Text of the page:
Having already visited San Antonio a number of times, and without much time to explore beyond the city, I made just a few stops. After lunch and beverages at Blue Star Brewing, I visited Menger Bar (one of the oldest bars in Texas—and where Teddy Roosevelt recruited Rough Riders). I then made a quick stop at San Pedro Springs Park, the second oldest park in the US and the origin site for the settlement that became San Antonio. From there it was back to the airport to fly home!

If you missed the short video of the National Monument above, scroll back up and check it out.


A Campfire Chat with Tom Thrash about Quests

This is a new thing I’m doing. Or at least something I’m testing out a bit.

My goal here is to have short, informal conversations with various interesting people I’ve met over social media. Not formal interviews with internet-famous influencers, just authentic conversations with the folks that comprise the online communities I value.

So many of us enjoy interacting with others online, but we rarely get to have an actual verbal conversation—even if it’s just over skype. So I decided to change that.

For now, these will simply be occasional chats—maybe about a specific topic (like this one), or maybe recounting a funny travel story, or just talking about a recent trip—that might happen around a campfire. Generally speaking, it’s safe to expect a heavy dose of conversation around travel and outdoor adventures.

I have vague ideas of turning this into an ongoing audio podcast, but we’ll see how it goes.

The Conversation

A little background

I first met Tom Thrash via a weekly twitter chat called #ParkChat. We bonded over our love of travel quests, craft beer, and—as you’d expect—national parks.

Tom and I talked about our quests last year via videochat, but our paths haven’t crossed just yet. Luckily, we expect that to finally happen later this summer during a #parkchat meetup we’re both attending in Sequoia National Park.

I really like the quest he’s doing to get to all the ski runs in Vermont, even the podunk ones. Those smaller quests can be a lot of fun, and as he mentioned, can be a perfect little excuse to get out of the house. I’ve done something similar here in Phoenix around the city’s ‘Points of Pride’.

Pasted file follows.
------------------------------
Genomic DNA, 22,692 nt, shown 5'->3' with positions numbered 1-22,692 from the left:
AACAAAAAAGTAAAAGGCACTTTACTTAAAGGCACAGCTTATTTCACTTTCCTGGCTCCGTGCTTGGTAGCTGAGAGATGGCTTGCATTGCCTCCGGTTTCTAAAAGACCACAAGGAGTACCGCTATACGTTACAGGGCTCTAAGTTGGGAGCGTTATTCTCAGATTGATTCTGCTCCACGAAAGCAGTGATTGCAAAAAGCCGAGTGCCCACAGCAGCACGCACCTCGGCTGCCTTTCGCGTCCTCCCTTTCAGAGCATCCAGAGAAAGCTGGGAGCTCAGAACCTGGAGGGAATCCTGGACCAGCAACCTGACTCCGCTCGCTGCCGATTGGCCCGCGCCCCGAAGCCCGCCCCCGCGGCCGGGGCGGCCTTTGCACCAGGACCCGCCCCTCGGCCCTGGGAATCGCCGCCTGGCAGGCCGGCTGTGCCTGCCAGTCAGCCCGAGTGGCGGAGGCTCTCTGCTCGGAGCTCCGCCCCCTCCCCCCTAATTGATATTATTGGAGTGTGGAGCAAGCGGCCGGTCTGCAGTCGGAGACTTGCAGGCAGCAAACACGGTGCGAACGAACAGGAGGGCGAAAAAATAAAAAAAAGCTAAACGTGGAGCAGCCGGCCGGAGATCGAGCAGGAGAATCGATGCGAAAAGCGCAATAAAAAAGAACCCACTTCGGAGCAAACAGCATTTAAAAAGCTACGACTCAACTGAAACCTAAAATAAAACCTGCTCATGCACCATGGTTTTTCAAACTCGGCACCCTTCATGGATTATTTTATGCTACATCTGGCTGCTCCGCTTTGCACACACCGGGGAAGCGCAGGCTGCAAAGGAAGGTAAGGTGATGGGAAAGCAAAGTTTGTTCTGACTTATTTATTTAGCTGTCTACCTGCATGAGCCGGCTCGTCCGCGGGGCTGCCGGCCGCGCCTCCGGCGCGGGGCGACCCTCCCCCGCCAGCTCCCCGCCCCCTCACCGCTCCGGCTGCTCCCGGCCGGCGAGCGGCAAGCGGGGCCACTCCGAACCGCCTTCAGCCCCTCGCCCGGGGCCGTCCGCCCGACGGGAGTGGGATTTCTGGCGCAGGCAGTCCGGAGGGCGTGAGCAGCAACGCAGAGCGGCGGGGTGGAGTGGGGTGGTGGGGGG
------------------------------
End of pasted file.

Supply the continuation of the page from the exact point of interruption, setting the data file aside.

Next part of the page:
Here’s a recent update Tom posted on where he stands on a number of quests:

Original embed is now broken, but here’s a screenshot and the original link:

You can follow his travels on twitter or instagram, or over on his blog.

If you enjoyed this, please give this post a like or a thumbs up on youtube. If you have some feedback for me, shoot me a quick email. Oh, and sorry about the loud start there.

Oh, and a quick message for Tom…

Kudos on snagging a Heady Topper for the chat. It was hard to concentrate every time you raised your glass for a sip…

What I wish I knew before starting my national parks quest

Travel quests are among the most powerful ways to get yourself out more. My personal national parks quest—visiting all 417 national park units in the country—has been the driving force for the vast majority of my own travel. And it’s been one of the most impactful endeavors in my life. I firmly believe that if … Read more

Why you should adopt a personal travel quest

I believe that travel quests are one of the best ways to inspire more travel. In fact, the original name of this blog was originally going to be—an ode to the quest that inspired so much of my own travel. That’s how powerful I think quests can be to getting out and adventuring more. … Read more